In the first chapter Krech asks if over-hunting by Paleo-Indians was responsible for the extinctions of various large mammals during the Pleistocene era. He presents the position of Paul Martin, who concludes Paleo-Indian hunters caused these extinctions, along with that of his critics. However, both arguments seem to me based on a great deal of unwarranted speculation. While Krech is unconvinced by Martin's position, he is not sure that Paleo-Indians were entirely free of any responsibility. But, given the very distant lineage that may connect Paleo-Indians with modern aboriginal people, one wonders about the relevance of this case to the issue being addressed in this book.
The next case also seems to me to be of questionable relevance. Krech asks if the prehistoric Hohokam's irrigation practices caused salination of their fields, leading to their disappearance. He offers the contrasting views of two authors, Bernard Powel and Emil Haury. The issue between them is whether the Hohokam should be condemned for the ecological problems arising from their system of irrigation agriculture, or admired for its achievements, which are compared to the negative effects of more recent settlement by non-natives of this region of southern Arizona. Krech delves into the considerable complexities of the case, but does not resolve this unanswerable question, acknowledging that it is not known what finally happened to the Hohokam.
One aspect of The Ecological Indian is based on the notion that North American aboriginal people looked after their environment, so the first Europeans found the continent in an unspoiled condition. Krech's next chapter questions this. He notes that several authors have revised upward earlier prehistoric population estimates and, as a consequence, have increased their assessment of the post-contact population decline. Krech suggests that, apart from along the East Coast, many initial European reports of a pristine environment came after the aboriginal population had declined, so that the newcomers would have arrived in an environment that was no longer supporting its previous larger population. The land would have thus by then returned to the more natural state that the newcomers described. (In the next chapter he further discredits the idea of a 'pristine' proto-contact environment, suggesting that Europeans were predisposed to find the wilderness they described, regardless of evidence to the contrary.) But in the end his convoluted argument fails to offer any real indication of a pre-contact environment that was other than the pristine one the newcomers described.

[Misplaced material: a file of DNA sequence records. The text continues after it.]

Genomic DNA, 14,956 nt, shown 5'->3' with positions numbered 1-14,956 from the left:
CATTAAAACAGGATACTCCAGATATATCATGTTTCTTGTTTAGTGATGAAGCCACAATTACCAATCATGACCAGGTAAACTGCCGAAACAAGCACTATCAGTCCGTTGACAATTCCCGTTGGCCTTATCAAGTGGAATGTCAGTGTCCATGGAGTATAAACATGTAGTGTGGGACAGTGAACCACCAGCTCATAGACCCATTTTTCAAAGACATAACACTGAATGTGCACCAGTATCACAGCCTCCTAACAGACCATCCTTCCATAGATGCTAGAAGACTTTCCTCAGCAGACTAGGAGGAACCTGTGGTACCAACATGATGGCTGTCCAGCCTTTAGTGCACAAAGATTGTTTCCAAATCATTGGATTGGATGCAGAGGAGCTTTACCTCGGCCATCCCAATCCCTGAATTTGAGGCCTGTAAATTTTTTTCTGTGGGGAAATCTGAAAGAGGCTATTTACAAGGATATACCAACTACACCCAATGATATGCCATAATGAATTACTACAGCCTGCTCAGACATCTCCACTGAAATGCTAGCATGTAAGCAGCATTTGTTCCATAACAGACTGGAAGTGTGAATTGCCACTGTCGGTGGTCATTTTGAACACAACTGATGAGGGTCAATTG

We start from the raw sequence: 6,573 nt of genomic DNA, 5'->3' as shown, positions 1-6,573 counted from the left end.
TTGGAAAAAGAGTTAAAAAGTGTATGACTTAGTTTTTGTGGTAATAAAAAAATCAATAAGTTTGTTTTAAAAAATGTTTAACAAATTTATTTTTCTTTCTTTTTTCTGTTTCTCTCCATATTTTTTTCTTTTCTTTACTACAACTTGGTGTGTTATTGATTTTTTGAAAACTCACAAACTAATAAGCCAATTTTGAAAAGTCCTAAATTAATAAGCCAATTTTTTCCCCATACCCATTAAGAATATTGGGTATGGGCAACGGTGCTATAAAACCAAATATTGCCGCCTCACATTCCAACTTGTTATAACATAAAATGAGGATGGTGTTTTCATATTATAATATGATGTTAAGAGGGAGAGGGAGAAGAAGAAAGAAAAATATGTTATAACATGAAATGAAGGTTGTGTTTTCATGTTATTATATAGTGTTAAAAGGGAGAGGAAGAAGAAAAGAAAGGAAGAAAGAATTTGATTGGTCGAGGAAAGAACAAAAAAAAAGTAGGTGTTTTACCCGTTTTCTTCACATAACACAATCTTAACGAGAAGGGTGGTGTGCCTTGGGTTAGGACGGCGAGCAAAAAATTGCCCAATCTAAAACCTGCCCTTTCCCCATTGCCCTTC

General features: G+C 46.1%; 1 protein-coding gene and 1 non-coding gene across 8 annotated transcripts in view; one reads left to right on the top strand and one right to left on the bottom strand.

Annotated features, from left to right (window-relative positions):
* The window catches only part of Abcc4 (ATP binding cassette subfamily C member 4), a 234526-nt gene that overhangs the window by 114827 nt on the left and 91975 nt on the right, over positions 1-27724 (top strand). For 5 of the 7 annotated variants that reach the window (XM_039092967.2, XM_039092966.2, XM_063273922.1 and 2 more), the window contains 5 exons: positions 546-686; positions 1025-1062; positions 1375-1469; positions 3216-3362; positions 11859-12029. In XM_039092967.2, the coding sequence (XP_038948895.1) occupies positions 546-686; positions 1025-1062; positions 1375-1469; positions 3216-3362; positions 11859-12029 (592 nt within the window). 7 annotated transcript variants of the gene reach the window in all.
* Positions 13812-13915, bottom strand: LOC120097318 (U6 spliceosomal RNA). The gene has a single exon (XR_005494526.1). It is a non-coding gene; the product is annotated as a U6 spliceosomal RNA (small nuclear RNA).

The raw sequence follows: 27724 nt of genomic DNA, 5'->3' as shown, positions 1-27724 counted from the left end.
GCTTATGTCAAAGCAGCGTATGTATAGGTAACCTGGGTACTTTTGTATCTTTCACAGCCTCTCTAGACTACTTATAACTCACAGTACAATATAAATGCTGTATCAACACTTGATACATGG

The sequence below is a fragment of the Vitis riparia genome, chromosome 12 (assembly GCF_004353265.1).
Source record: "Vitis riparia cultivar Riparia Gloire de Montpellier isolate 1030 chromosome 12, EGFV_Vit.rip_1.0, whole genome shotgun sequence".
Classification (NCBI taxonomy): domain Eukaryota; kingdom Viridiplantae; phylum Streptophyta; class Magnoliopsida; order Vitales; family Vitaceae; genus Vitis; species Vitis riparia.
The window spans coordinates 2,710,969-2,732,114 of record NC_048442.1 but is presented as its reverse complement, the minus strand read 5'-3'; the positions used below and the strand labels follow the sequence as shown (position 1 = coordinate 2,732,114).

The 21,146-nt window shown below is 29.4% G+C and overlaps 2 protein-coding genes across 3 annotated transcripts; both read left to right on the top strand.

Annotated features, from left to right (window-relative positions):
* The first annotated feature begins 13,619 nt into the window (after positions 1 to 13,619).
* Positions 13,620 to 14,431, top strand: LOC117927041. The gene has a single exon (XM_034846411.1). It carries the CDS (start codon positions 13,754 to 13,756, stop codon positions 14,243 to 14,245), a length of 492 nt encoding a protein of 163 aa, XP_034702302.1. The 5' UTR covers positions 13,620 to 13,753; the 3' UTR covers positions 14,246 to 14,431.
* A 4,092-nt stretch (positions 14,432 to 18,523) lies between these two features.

In the next chapter, Krech asks whether the Indians were acting with environmental responsibility in their deliberate setting of forest and brush fires. The extensive literature on this topic shows that Indians in all parts of the continent used fire to modify their environment, serving a wide variety of purposes. While in some instances this was done to improve hunting, he shows that fires were also set during wars against trespassing groups, both whites and other Indians, and for communication with other Indians. Many authors believe they did so with sufficient skill that fire generally benefited the environment. But Krech refers to several settlers' anecdotes about Indian-set fires that got out of control. However, it does not seem to matter to Krech if such mistakes were by Indians in unfamiliar territory, due to post-contact dislocation.
In the last three chapters the author examines whether Indians over-hunted, respectively, the buffalo, the white-tailed deer and the beaver. All these species were used aboriginally for subsistence, and after contact they continued to be sources of subsistence food at the same time as they provided market commodities. Krech thinks the commercialisation of deer and beaver hides lead to their overexploitation, but he also believes Indians were wasting buffalo even when the species was being hunted only for subsistence.
For me, this chapter provides the book's most serious challenge to The Ecological Indian. While Indians had uses for every part of the buffalo, their practice of slaughtering whole herds, at a buffalo jump or in an enclosure, sometimes produced more carcasses than a group could possibly use. As a result, waste occurred. He documents instances of Indians leaving animals to rot, utilising only the cows, or taking only the tongues and the humps. However, the overkilling did not cause the extermination of the species, which only came after non-Indians and Metis hunted them commercially for fresh meat, pemmican and hides.
Krech proposes two 'religious' reasons for the earlier over-killing. It was believed (by the Piegan and Cree) that any buffalo that escaped while being rounded up in the hunt would warn other buffalo, who would then avoid hunters, so that it was necessary to chase and kill these escapees, whether they were needed or not. Other Indians (specifically the Cheyenne and Arapaho) believed that when hunters were unable to find buffalo it was because the animals had retreated to a land underneath a large lake, from which they would eventually reappear in endless numbers. Krech concludes that, given these beliefs, the Indians did not see overhunting as a cause of any shortage of animals or the need to conserve.